The river otter matures to around 18 pounds.

Are river otters friendly?

The river otter most often lives alone or as a pair, but they do socialize in larger groups. They are active and playful when interacting with each other. They are not aggressive towards humans, but will typically avoid encounters when possible.

Is it rare to see a river otter?

The North American river otter is plentiful from Canada and Alaska to the Rio Grande. As long as the area has trees and water, you can find the otter. However, they are shy and reclusive. As playful as they are with others of their kind, they are quick to slip away or into their dens when they hear humans. So, while the river otter is not a rare animal, it is rare to see one in the wild.

Where are river otters found?

The river otter, a North American species of otter, has a habitat that extends as far north as Canada and as far south as the Rio Grande River. They do not live in arid, desert areas or the tree-less arctic region. They are flexible about their aquatic habitat and can live in rivers, streams, ponds, lakes, and marshes.

Where do river otters make their nests?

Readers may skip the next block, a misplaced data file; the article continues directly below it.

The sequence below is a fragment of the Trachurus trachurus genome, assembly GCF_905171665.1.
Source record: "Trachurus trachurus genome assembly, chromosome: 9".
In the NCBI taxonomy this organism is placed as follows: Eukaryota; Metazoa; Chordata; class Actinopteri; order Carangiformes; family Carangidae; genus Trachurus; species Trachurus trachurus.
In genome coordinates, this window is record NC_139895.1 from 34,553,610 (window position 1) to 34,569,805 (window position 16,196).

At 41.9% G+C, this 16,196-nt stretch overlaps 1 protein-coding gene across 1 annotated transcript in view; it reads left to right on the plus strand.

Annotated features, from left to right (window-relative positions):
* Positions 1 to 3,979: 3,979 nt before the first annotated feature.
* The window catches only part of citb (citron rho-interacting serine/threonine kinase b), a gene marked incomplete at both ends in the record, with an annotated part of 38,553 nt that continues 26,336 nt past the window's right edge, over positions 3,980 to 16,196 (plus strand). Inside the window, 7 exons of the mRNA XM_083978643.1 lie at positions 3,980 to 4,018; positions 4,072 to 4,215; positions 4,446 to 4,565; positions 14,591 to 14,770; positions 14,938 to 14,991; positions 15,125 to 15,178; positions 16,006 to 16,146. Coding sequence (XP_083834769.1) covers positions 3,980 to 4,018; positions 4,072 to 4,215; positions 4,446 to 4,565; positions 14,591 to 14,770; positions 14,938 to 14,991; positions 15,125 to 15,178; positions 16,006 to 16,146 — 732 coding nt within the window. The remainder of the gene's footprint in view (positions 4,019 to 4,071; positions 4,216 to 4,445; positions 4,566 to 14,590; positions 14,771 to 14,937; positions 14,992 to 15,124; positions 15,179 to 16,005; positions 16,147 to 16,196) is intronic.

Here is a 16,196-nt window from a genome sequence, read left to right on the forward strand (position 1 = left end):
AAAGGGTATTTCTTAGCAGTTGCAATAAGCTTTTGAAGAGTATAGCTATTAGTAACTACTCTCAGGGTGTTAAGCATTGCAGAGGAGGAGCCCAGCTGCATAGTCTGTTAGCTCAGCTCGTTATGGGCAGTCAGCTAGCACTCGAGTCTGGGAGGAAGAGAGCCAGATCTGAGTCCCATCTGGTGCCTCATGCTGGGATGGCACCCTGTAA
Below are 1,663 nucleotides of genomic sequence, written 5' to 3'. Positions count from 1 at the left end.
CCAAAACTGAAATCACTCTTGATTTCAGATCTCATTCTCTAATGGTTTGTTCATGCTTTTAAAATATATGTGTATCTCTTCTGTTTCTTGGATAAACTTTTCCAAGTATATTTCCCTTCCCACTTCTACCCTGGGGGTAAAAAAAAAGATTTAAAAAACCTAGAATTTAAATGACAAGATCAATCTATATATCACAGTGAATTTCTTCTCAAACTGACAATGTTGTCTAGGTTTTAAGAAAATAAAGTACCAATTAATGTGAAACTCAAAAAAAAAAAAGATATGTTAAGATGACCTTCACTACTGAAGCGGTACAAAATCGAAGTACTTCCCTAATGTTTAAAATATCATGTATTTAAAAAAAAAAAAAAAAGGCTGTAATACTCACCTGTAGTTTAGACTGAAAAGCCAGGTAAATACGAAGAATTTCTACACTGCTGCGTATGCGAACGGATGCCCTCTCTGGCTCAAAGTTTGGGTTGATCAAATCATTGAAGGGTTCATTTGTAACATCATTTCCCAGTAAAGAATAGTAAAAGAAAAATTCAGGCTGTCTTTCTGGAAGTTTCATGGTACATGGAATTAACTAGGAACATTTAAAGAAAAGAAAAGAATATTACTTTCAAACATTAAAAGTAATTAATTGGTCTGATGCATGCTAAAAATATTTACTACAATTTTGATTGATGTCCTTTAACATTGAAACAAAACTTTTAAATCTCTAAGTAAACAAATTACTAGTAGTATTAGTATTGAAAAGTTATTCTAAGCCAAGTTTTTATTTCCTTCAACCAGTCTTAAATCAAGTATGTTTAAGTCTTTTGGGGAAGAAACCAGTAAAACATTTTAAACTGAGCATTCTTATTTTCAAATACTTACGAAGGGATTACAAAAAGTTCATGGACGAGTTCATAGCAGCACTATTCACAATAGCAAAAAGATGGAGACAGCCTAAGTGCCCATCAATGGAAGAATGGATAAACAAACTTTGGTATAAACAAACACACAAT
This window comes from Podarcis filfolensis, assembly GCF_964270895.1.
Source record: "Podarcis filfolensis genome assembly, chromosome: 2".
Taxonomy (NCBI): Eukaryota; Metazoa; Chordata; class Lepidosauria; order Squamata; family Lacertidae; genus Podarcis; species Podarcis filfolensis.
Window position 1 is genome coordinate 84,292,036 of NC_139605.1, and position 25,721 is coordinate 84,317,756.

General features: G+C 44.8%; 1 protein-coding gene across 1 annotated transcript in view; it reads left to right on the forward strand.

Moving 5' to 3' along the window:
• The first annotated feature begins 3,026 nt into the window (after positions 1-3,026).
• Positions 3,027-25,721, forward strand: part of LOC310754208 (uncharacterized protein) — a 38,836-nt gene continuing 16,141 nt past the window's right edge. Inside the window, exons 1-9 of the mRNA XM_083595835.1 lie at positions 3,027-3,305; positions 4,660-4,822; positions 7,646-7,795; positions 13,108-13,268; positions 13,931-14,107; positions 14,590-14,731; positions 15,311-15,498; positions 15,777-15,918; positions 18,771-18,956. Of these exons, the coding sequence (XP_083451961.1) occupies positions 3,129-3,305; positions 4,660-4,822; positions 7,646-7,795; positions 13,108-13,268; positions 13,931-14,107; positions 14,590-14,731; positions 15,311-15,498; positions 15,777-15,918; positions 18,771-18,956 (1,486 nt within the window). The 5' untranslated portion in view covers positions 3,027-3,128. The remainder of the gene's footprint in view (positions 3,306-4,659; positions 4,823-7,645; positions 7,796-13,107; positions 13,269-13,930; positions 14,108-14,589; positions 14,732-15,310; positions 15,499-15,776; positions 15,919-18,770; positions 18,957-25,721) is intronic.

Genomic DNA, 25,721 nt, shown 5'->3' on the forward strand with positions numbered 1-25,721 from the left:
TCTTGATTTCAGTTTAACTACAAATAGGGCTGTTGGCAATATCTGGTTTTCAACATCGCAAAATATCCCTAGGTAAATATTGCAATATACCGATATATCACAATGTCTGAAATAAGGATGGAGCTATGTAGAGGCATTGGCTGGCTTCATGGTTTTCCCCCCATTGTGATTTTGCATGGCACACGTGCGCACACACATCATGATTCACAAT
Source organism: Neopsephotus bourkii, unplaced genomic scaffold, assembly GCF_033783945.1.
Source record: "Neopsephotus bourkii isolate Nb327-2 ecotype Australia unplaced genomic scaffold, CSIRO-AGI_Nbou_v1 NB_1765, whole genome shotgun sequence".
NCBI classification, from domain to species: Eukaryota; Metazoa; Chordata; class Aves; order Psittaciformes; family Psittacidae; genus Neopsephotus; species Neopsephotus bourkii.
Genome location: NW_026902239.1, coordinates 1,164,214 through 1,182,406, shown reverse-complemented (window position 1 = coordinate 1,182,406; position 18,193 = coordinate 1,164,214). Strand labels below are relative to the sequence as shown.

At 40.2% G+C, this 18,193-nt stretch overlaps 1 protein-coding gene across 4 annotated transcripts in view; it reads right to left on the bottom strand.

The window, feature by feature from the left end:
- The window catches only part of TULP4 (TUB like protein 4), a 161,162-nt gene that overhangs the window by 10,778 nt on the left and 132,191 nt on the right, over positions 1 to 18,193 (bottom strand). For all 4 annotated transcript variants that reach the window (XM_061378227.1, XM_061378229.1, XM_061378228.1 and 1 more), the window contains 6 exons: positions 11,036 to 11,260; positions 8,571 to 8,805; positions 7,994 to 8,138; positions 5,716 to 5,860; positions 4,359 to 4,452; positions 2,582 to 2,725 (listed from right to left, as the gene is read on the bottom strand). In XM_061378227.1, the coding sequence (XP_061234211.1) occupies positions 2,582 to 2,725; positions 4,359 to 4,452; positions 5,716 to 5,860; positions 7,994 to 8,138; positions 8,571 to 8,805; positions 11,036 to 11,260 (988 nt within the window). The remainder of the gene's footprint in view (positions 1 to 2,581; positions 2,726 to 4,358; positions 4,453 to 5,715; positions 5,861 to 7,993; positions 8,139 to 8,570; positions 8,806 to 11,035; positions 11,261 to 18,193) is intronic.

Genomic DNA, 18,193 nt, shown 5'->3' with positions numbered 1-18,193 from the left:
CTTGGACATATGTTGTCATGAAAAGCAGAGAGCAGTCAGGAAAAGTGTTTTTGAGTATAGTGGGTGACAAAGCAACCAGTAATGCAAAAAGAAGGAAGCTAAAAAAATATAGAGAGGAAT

The location of the river otter’s nest depends on a few things. The North American river otter may choose to build a nest in a burrow abandoned by another mammal. They can also make their nest in naturally occurring hollows, such as an area under a fallen log. Their nest includes an underwater entrance and exit point. From there, a tunnel leads to the nesting area, which they line with grass, bark, moss, leaves, and hair.

Where do river otters sleep at night?

River otters sleep on land, either in their nest or above ground. Their ability to make a speedy departure when necessary allows them to nap comfortably in the open. Along with their nest, individual North American river otters generally have several favorite lounging areas where they rest.

Thank you for reading! Have some feedback for us? Contact the AZ Animals editorial team.

Sources
  1. paws., Available here: https://www.paws.org/resources/river-otters/
  2. Smithsonian's National Zoo, Available here: https://nationalzoo.si.edu/animals/north-american-river-otter